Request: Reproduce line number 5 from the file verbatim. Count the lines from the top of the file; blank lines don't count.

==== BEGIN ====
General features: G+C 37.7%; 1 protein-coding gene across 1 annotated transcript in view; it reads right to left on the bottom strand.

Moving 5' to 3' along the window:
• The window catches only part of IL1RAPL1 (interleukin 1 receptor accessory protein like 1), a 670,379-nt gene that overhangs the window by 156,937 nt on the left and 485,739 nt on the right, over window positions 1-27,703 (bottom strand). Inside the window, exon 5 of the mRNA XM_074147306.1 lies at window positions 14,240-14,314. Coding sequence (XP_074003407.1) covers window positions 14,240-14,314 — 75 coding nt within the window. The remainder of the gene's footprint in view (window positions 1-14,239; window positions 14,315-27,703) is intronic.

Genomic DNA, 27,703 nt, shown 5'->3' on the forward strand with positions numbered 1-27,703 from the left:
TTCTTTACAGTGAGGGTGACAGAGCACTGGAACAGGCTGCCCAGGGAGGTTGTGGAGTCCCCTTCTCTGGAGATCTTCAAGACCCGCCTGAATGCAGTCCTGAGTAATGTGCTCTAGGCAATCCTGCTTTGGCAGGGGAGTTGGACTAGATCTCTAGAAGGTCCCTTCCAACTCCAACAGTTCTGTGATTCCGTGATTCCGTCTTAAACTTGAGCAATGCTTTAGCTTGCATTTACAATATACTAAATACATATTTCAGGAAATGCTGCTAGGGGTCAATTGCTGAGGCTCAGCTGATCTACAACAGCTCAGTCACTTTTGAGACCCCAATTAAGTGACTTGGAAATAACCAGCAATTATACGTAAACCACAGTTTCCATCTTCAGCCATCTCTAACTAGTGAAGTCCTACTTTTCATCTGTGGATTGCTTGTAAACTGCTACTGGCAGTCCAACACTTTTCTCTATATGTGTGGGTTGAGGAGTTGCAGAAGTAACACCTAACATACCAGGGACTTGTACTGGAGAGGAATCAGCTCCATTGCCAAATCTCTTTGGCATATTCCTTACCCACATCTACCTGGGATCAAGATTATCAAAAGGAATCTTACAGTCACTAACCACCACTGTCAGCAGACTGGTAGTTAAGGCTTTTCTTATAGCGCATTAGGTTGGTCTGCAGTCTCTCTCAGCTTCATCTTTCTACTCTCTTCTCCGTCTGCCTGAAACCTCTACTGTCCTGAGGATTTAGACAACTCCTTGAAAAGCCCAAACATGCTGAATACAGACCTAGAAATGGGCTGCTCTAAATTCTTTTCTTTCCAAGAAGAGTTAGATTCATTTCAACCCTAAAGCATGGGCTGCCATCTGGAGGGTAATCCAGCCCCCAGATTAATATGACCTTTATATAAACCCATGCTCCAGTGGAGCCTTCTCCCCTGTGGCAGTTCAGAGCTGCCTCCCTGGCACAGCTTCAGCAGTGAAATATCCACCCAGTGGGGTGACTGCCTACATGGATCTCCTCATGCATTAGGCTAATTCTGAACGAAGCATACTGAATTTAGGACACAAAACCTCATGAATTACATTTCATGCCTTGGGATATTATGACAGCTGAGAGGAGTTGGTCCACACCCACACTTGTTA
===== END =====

TTCTTTACAGTGAGGGTGACAGAGCACTGGAACAGGCTGCCCAGGGAGGTTGTGGAGTCCCCTTCTCTGGAGATCTTCAAGACCCGCCTGAATGCAGTCCTGAGTAATGTGCTCTAGGCAATCCTGCTTTGGCAGGGGAGTTGGACTAGATCTCTAGAAGGTCCCTTCCAACTCCAACAGTTCTGTGATTCCGTGATTCCGTCTTAAACTTGAGCAATGCTTTAGCTTGCATTTACAATATACTAAATACATATTTCAGGAAATGCTGCTAGGGGTCAATTGCTGAGGCTCAGCTGATCTACAACAGCTCAGTCACTTTTGAGACCCCAATTAAGTGACTTGGAAATAACCAGCAATTATACGTAAACCACAGTTTCCATCTTCAGCCATCTCTAACTAGTGAAGTCCTACTTTTCATCTGTGGATTGCTTGTAAACTGCTACTGGCAGTCCAACACTTTTCTCTATATGTGTGGGTTGAGGAGTTGCAGAAGTAACACCTAACATACCAGGGACTTGTACTGGAGAGGAATCAGCTCCATTGCCAAATCTCTTTGGCATATTCCTTACCCACATCTACCTGGGATCAAGATTATCAAAAGGAATCTTACAGTCACTAACCACCACTGTCAGCAGACTGGTAGTTAAGGCTTTTCTTATAGCGCATTAGGTTGGTCTGCAGTCTCTCTCAGCTTCATCTTTCTACTCTCTTCTCCGTCTGCCTGAAACCTCTACTGTCCTGAGGATTTAGACAACTCCTTGAAAAGCCCAAACATGCTGAATACAGACCTAGAAATGGGCTGCTCTAAATTCTTTTCTTTCCAAGAAGAGTTAGATTCATTTCAACCCTAAAGCATGGGCTGCCATCTGGAGGGTAATCCAGCCCCCAGATTAATATGACCTTTATATAAACCCATGCTCCAGTGGAGCCTTCTCCCCTGTGGCAGTTCAGAGCTGCCTCCCTGGCACAGCTTCAGCAGTGAAATATCCACCCAGTGGGGTGACTGCCTACATGGATCTCCTCATGCATTAGGCTAATTCTGAACGAAGCATACTGAATTTAGGACACAAAACCTCATGAATTACATTTCATGCCTTGGGATATTATGACAGCTGAGAGGAGTTGGTCCACACCCACACTTGTTA